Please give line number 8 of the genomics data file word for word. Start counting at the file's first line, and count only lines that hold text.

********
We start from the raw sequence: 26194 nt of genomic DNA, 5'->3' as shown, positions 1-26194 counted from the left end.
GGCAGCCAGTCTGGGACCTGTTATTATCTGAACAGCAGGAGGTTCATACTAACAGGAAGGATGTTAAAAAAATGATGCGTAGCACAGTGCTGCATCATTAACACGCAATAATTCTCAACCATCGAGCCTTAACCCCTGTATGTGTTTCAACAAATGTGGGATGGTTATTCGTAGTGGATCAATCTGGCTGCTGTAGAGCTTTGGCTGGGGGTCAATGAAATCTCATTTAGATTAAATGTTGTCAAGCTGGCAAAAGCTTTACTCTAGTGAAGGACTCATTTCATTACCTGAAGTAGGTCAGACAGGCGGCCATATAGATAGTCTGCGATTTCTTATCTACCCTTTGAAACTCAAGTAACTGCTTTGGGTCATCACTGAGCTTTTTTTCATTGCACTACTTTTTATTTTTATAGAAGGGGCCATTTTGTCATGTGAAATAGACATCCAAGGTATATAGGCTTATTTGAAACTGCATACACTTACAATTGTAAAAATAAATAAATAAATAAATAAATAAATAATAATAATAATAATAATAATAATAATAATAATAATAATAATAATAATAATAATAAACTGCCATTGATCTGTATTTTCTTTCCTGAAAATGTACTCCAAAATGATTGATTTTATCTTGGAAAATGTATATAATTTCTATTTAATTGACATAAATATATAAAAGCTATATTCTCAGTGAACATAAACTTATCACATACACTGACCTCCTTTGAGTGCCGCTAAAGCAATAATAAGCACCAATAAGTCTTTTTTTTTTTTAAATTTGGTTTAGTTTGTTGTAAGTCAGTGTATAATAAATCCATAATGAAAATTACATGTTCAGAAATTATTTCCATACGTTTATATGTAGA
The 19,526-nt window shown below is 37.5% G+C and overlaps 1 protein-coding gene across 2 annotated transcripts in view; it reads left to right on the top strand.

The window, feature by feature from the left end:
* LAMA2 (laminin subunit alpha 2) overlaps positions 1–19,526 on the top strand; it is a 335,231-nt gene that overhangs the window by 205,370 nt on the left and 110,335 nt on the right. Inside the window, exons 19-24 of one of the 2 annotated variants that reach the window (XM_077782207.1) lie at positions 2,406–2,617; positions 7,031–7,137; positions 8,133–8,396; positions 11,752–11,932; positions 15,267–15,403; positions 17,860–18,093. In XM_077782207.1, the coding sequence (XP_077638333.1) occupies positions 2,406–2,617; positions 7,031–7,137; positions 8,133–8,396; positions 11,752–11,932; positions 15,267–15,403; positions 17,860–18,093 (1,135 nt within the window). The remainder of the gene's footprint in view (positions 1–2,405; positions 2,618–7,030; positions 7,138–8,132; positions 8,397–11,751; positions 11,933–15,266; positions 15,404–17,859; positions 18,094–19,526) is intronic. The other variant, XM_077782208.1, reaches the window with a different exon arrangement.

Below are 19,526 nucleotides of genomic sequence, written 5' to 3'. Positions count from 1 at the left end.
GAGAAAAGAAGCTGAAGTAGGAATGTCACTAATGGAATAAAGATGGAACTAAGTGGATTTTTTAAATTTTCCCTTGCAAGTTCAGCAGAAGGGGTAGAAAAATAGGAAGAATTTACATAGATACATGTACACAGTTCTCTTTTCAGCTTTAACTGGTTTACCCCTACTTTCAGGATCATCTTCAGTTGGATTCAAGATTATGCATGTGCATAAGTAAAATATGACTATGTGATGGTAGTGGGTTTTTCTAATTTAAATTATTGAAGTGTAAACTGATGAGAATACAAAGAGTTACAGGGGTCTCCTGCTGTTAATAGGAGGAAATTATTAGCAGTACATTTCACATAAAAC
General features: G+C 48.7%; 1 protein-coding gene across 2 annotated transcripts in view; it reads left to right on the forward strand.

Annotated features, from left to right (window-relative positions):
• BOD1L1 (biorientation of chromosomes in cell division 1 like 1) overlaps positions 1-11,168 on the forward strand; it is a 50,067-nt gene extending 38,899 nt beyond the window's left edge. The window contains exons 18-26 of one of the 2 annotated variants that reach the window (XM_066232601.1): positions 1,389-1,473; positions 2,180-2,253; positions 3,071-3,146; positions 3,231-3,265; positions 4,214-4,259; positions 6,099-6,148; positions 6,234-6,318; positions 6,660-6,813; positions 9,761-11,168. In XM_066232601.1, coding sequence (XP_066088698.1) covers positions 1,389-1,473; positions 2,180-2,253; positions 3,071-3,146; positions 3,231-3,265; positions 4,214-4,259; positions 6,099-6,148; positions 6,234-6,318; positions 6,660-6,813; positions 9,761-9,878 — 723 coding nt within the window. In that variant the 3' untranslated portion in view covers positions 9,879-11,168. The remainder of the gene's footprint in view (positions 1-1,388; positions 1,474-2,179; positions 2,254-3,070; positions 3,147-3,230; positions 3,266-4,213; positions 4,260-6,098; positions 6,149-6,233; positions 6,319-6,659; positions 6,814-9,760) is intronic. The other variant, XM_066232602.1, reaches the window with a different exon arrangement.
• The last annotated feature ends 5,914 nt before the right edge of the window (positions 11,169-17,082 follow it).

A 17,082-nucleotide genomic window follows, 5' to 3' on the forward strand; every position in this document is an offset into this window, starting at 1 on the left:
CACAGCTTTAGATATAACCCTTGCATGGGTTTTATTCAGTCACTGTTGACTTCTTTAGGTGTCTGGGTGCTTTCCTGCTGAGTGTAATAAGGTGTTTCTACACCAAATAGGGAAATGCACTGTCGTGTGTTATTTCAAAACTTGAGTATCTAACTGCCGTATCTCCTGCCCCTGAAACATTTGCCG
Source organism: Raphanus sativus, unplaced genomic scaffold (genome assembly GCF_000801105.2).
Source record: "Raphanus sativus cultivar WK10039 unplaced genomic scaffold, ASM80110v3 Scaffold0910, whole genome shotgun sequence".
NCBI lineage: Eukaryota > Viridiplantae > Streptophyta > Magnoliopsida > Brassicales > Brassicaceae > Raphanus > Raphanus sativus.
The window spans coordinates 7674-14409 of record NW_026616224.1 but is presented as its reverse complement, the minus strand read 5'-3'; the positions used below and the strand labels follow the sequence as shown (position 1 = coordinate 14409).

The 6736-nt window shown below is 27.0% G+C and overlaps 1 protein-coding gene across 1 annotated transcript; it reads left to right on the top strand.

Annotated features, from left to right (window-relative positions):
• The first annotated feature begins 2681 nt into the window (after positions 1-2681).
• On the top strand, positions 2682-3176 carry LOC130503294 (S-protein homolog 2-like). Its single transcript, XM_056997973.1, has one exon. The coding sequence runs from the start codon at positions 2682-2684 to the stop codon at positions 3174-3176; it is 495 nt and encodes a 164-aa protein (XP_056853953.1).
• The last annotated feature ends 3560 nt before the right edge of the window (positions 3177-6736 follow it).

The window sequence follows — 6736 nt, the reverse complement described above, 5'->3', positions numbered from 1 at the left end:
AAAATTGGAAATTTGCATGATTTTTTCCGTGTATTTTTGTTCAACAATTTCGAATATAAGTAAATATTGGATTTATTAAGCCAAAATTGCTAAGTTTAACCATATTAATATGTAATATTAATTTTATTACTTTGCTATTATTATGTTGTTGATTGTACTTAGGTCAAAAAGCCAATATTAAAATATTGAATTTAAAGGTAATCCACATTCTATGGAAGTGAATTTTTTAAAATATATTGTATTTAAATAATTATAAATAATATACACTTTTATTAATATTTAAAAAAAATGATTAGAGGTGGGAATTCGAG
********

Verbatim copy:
General features: G+C 48.7%; 1 protein-coding gene across 2 annotated transcripts in view; it reads left to right on the forward strand.